CDC: Swine flu has peaked in Mexico

June 4, 2009 3:42:31 PM PDT
Mexico has seen the worst of swine flu, but the virus will likely continue to spread worldwide as flu season ramps up in the Southern Hemisphere. The epidemic peaked in Mexico, the center of the outbreak, in late April, and now has spread throughout the Northern Hemisphere, the U.S. Centers for Disease Control and Prevention said Thursday.

But it will continue to be a threat south of the equator, where countries are entering the winter months and traditional flu season, according to the CDC study, one of the most comprehensive yet on the effect of the virus on people.

South America already has had more than 600 cases, including one death in Chile, while Australia has reported more than 500.

Swine flu has hit more than 60 countries, with the United States reporting the most cases -- more than 10,000, including at least 18 deaths, according to the World Health Organization and individual country reports.

As of May 29, Mexico had confirmed 5,337 cases, including 97 deaths, according to the CDC. Mexico's Health Department on Tuesday said the nation's swine flu death toll had risen to 103 as scientists test a backlog of samples from patients.

The CDC study said children and adults under 60 are at greater risk of dying, judging from confirmed cases. One reason could be that younger people and children haven't built up immunities to seasonal flu as older people have. About one-third of U.S. adults aged 60 and older who were tested had antibodies from vaccines or exposure to other flu strains that could also keep them from contracting swine flu, the study said.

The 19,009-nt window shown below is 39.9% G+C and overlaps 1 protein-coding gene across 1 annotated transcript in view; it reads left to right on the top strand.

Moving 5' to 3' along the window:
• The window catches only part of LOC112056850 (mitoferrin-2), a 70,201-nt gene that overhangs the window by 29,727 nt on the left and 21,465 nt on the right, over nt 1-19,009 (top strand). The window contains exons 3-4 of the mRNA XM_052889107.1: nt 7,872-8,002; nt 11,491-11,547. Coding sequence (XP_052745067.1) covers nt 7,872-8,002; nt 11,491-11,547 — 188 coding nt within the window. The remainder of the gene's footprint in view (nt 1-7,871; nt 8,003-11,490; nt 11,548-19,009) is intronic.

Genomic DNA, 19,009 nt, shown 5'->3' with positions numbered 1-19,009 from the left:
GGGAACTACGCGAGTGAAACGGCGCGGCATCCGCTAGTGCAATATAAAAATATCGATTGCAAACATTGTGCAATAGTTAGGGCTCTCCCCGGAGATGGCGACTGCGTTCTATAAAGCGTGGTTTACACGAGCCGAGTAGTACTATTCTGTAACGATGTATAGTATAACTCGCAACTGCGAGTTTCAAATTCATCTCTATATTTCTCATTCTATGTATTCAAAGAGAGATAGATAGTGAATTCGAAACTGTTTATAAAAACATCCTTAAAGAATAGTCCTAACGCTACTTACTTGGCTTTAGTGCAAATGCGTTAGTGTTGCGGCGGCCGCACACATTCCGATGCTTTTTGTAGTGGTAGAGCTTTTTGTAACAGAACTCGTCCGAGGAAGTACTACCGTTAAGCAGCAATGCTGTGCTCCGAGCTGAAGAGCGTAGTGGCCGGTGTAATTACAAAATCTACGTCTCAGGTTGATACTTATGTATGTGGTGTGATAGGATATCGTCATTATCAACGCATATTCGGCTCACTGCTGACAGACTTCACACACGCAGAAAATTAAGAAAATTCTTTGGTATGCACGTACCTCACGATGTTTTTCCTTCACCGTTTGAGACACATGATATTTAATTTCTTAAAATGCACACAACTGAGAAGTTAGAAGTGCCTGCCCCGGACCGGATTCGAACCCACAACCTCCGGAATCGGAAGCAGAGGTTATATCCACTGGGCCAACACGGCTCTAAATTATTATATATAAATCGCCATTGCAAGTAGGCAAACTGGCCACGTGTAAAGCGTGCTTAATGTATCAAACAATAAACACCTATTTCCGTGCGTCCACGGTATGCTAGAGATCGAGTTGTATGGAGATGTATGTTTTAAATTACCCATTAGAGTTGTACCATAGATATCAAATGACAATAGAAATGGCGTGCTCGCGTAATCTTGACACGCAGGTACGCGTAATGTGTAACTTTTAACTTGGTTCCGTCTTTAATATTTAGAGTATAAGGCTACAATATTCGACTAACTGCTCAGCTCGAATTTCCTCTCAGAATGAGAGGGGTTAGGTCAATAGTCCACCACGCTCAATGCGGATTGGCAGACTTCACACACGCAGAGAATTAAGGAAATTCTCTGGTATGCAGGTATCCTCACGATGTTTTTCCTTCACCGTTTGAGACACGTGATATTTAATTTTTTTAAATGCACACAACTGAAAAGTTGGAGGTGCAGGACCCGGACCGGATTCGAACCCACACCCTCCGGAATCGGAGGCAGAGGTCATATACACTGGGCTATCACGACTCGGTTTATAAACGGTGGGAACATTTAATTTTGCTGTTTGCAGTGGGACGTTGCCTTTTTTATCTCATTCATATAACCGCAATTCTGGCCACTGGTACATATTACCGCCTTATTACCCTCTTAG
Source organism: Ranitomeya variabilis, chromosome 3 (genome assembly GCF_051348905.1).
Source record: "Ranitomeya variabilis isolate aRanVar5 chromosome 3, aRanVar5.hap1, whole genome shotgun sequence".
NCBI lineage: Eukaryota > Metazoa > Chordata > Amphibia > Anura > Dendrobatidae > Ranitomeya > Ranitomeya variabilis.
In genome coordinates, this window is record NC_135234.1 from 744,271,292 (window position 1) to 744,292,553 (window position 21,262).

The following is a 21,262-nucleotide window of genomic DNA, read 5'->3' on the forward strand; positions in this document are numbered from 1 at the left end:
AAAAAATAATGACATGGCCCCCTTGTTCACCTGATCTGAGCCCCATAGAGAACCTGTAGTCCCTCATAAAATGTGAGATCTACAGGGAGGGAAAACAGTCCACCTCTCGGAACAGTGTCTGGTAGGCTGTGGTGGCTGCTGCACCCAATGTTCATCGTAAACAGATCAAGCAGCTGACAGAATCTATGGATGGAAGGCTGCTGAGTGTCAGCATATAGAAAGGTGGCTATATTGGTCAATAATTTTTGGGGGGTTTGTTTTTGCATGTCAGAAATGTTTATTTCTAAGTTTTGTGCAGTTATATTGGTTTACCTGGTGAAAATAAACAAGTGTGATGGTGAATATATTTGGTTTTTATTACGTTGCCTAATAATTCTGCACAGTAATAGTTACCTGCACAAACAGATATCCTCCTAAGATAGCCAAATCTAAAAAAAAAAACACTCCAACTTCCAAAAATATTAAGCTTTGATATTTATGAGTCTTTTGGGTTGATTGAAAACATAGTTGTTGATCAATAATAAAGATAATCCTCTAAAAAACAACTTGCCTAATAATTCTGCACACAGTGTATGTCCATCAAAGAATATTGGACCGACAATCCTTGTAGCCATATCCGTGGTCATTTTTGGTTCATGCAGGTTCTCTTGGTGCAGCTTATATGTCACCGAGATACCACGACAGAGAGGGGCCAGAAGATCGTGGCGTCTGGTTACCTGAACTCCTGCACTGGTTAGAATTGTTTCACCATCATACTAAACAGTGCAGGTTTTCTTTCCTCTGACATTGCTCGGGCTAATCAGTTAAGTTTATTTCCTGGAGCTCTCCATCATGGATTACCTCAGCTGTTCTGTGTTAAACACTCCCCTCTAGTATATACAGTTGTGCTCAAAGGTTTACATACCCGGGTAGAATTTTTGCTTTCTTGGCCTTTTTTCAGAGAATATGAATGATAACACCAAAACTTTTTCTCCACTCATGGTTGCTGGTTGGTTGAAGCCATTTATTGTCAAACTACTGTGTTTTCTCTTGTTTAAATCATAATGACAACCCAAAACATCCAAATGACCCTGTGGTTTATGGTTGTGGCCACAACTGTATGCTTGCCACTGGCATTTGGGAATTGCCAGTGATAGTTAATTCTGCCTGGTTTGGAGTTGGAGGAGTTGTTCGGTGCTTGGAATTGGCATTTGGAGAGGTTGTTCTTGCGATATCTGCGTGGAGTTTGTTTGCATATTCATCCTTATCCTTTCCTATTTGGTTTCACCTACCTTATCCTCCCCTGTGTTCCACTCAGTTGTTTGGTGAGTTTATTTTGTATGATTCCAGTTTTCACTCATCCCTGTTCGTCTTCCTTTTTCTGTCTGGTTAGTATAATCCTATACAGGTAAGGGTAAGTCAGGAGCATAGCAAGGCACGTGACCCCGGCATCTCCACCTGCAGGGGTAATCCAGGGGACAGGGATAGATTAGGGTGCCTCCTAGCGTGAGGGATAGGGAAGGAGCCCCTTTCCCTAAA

In Mexico, only 2 percent of confirmed cases have been 60 years old or older. But 42 percent of patients were under the age of 15 and 32 percent were between the ages of 15 and 29. The remaining 24 percent were aged 30-59.

A huge backlog of suspected cases has made long-term predictions for the epidemic difficult, the CDC said, but "data suggest the outbreak likely has moved beyond its peak nationally" in Mexico.

Mexico, like the United States, has struggled to keep up with laboratory testing to confirm suspected cases of the flu. The outbreak has led to a surge in testing at Mexico's National Laboratory from 30 specimens to 900 daily.

The CDC has praised Mexico for its response. Mexico ordered schools closed April 27 and then followed up with a five-day national shutdown of nonessential businesses to curb the spread of swine flu.

"I think in retrospect some people might look back and say well maybe that was extreme. But from the public health perspective, we would say in the face of uncertainty that's erring on the side of being safe," said Dr. Scott F. Dowell, who heads the CDC's international swine flu team.

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